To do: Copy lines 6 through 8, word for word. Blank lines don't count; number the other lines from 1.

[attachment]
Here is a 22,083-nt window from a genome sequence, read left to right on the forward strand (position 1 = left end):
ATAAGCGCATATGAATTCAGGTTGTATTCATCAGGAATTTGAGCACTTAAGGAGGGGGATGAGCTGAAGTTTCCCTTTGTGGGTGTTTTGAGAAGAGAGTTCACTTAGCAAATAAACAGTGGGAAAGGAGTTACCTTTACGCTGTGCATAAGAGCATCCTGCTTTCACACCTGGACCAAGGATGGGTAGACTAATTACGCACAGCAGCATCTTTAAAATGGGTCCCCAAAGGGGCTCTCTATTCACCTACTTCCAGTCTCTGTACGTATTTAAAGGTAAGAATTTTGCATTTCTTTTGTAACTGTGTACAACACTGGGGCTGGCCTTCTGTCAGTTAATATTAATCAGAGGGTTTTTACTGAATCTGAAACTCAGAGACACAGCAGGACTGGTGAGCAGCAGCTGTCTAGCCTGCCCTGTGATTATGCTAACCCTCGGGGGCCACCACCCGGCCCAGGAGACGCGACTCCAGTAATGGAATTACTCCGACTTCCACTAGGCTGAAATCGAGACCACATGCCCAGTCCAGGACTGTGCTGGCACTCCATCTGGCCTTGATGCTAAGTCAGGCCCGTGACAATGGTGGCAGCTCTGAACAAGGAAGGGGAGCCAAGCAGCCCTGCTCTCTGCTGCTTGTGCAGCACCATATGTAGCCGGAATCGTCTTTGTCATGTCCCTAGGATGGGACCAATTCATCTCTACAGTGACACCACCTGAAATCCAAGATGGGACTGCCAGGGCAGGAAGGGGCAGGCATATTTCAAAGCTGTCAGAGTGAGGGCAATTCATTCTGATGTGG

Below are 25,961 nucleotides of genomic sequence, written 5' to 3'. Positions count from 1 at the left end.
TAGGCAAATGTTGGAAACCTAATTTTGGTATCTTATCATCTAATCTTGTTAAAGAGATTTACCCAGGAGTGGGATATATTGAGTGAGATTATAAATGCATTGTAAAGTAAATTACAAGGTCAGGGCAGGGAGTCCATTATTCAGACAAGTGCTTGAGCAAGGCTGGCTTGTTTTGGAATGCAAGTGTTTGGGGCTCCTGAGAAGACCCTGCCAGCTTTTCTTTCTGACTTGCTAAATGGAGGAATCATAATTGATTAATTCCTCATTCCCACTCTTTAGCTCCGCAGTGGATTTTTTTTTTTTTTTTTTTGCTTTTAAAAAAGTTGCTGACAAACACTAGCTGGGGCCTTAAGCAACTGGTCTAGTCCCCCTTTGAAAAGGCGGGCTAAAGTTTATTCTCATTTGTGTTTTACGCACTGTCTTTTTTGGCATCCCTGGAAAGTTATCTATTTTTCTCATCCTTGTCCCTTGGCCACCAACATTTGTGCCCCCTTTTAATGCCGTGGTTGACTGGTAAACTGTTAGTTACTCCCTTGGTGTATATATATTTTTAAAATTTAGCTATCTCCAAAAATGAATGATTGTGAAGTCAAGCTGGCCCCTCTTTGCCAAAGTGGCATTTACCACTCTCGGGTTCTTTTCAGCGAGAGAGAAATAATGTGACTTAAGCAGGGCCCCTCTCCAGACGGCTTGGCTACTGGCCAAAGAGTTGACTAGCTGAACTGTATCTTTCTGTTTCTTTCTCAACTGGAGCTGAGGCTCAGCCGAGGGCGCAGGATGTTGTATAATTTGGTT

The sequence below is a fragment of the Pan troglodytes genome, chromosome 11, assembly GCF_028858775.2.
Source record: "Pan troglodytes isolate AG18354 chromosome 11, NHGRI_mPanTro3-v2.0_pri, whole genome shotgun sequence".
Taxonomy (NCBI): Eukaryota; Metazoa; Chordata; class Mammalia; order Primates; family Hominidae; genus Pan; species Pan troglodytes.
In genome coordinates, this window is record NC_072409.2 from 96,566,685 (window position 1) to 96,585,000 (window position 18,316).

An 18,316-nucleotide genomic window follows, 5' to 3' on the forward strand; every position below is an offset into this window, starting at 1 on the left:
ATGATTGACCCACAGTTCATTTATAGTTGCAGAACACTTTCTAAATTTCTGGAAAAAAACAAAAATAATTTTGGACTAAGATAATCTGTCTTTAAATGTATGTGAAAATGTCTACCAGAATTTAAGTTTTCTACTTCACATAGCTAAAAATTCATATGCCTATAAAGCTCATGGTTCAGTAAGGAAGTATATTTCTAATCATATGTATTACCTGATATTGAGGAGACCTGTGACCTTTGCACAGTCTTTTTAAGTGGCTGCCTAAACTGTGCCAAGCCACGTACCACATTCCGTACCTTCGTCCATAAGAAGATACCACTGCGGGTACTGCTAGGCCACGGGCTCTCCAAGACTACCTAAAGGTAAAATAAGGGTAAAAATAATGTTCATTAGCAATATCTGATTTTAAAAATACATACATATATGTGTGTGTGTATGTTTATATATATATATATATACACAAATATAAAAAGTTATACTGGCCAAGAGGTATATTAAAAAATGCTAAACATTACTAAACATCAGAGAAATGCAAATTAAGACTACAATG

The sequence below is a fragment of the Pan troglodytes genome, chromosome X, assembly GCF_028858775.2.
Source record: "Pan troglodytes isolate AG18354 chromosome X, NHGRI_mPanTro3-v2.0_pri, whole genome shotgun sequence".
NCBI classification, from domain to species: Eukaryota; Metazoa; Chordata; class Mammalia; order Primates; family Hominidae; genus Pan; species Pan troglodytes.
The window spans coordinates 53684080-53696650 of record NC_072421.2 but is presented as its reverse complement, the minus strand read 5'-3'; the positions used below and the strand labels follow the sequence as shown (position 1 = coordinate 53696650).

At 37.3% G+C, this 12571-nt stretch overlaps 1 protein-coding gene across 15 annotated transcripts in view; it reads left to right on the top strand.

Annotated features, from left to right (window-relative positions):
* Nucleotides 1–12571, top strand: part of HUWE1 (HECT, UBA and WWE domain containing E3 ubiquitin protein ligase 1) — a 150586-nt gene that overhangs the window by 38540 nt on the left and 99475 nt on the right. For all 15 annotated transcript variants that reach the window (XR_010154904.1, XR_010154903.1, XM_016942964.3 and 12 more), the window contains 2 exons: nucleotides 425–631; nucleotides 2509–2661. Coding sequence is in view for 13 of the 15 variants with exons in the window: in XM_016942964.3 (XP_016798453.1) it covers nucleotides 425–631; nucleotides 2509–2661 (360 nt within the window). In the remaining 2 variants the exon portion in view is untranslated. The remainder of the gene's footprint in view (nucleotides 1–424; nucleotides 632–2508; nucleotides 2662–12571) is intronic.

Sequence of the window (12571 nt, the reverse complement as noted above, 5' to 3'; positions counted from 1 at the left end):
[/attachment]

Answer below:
Source record: "Pan troglodytes isolate AG18354 chromosome 11, NHGRI_mPanTro3-v2.0_pri, whole genome shotgun sequence".
Taxonomy (NCBI): Eukaryota; Metazoa; Chordata; class Mammalia; order Primates; family Hominidae; genus Pan; species Pan troglodytes.
In genome coordinates, this window is record NC_072409.2 from 96,566,685 (window position 1) to 96,585,000 (window position 18,316).